27 Sep The Ideal Made Real | New Thought Podcasts
Podcast Transcript: Welcome to the Inspirational Living podcast, brought to you in part by Book of Zen, makers of inspirational fashion and gift ideas. Visit them online at BookofZen.com. Today’s podcast has been edited and adapted from The Ideal Made Real by Christian D. Larson, published in 1909.
To have ideals is not only simple but natural. It is just as natural for the mind to enter the ideal as it is to live. In fact, the ideal is an inseparable part of life; but to make the ideal real in every part of life is a problem, the solution of which appears to be anything but simple. To dream of the fair, the high, the beautiful, the perfect, the sublime, that everyone can do; but everyone has not learned how to make their dreams come true, nor realize in the practical world what they have discerned in the transcendental world.
The greatest philosophers and thinkers in history, with but few exceptions, have failed to apply their lofty ideas to practical living, not because they did not wish to but because they had not discovered the scientific relationship existing between the ideal world and the real world.
To understand the scientific relationship that exists between the real and the ideal, the mind must have both the power of interior insight and the power of scientific analysis, as well as the power of practical application; but we do not find, as a rule, the prophet and the scientist in the same mind.
The person who has visions and the person who can do things do not usually dwell in the same personality; nevertheless, this is necessary. And every person can develop both the prophet and the scientist in themselves. They can develop the power to see the ideal and also the power to make the ideal real.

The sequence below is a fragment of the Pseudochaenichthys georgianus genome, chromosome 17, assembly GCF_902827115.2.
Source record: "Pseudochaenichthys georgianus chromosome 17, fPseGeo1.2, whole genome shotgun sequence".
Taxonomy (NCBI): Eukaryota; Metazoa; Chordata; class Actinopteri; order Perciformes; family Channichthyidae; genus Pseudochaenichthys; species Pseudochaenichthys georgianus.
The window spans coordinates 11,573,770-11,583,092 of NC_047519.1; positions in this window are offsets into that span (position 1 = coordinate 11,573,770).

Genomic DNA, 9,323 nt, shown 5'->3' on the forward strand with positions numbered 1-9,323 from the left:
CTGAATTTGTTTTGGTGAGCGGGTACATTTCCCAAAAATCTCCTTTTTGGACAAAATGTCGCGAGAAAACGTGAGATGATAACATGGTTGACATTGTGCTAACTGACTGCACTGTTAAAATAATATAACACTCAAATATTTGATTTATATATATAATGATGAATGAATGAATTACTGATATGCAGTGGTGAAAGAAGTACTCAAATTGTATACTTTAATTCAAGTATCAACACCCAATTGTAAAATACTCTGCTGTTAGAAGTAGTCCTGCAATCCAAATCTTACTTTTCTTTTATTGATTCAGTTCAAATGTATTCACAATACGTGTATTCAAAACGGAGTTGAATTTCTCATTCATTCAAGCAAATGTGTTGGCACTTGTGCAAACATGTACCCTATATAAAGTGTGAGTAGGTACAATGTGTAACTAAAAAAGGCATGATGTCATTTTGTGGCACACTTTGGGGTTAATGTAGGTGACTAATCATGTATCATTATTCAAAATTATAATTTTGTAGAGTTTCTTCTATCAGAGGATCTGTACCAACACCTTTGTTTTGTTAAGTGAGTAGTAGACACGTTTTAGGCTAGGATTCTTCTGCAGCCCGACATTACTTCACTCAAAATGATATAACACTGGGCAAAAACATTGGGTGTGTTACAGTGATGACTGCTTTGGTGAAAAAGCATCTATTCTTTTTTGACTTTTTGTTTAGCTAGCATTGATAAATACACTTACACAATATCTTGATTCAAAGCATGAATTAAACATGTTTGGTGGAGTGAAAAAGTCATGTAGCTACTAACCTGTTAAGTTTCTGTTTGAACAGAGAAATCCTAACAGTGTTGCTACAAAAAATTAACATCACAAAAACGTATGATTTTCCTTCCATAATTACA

The large mind, the broad mind, the deep mind, the lofty mind, the properly developed mind can see both the outer and the inner side of things. Such a mind can see the ideal on high, and at the same time understand how to make real, tangible, and practical what they have seen.
The seeming gulf between the ideal and the real, between the soul’s vision and the power of practical action is being bridged in thousands of minds today, and it is these minds who are gaining the power to make themselves and their own world as beautiful as the visions of the prophet. But the ideal life and the world beautiful are not for the few only.
Everybody should learn how to find that path that leads from the imperfections of present conditions to the world of ideal conditions, the world of which we have all so frequently dreamed. The problem is what beginners are to do with the beautiful thoughts and the tempting promises that are being scattered so widely at the present time.
The average person feels that the idealism of modern metaphysics has a substantial basis. They feel intuitively that it is true, and they discern through the perceptions of their own soul that all these things that are claimed for applied metaphysics are possible. They inwardly know that whatever the idealist declares can be done, will be done, but the problem is how.
The demand for simple methods is one of the greatest demands at the present time, methods that everyone can learn and that will enable any aspiring soul to begin at once to realize their ideals. Such methods, however, are easily formulated, and are based upon eternal laws. They are as simple as the multiplication tables and will produce results with the same unerring precision.
Any person with a reasonable amount of intelligence can apply them, and those who have an abundance of perseverance can, through these methods, make real practically all the ideals that they may have at the present time. Those who are more highly developed will find in these methods the secret through which their attainments and achievements will constantly verge on the borderland of the marvelous.